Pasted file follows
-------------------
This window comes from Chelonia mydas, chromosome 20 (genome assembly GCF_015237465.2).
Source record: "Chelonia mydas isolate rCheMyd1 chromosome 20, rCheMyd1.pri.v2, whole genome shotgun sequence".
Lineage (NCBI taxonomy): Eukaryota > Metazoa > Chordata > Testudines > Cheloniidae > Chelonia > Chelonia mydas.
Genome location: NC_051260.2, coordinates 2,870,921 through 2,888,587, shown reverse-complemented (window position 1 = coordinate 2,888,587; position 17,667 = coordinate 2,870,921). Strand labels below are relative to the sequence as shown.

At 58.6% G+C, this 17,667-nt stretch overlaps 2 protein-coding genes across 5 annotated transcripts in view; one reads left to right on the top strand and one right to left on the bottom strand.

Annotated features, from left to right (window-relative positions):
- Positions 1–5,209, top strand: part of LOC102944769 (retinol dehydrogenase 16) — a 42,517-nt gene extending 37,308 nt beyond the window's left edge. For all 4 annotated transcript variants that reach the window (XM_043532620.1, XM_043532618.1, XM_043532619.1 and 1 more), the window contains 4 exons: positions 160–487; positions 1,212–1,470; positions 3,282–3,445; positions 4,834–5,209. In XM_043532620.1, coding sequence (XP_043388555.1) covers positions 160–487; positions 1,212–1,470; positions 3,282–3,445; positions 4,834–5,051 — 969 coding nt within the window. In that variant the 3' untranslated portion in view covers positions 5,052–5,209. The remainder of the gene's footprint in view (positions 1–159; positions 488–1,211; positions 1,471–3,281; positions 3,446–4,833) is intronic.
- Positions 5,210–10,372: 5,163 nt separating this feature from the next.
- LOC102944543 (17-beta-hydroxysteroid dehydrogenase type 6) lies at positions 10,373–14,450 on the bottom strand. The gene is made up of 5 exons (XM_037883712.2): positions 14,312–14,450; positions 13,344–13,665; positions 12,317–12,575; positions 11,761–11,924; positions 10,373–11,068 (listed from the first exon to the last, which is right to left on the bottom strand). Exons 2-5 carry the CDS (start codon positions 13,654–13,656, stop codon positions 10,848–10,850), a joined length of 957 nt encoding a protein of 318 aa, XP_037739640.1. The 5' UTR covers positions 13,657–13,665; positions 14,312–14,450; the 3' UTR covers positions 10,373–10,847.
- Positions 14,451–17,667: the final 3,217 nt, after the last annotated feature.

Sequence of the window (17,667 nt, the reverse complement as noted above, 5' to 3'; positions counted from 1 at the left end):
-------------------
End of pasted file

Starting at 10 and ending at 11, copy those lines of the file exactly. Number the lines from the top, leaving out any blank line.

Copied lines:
- Positions 14,451–17,667: the final 3,217 nt, after the last annotated feature.

Sequence of the window (17,667 nt, the reverse complement as noted above, 5' to 3'; positions counted from 1 at the left end):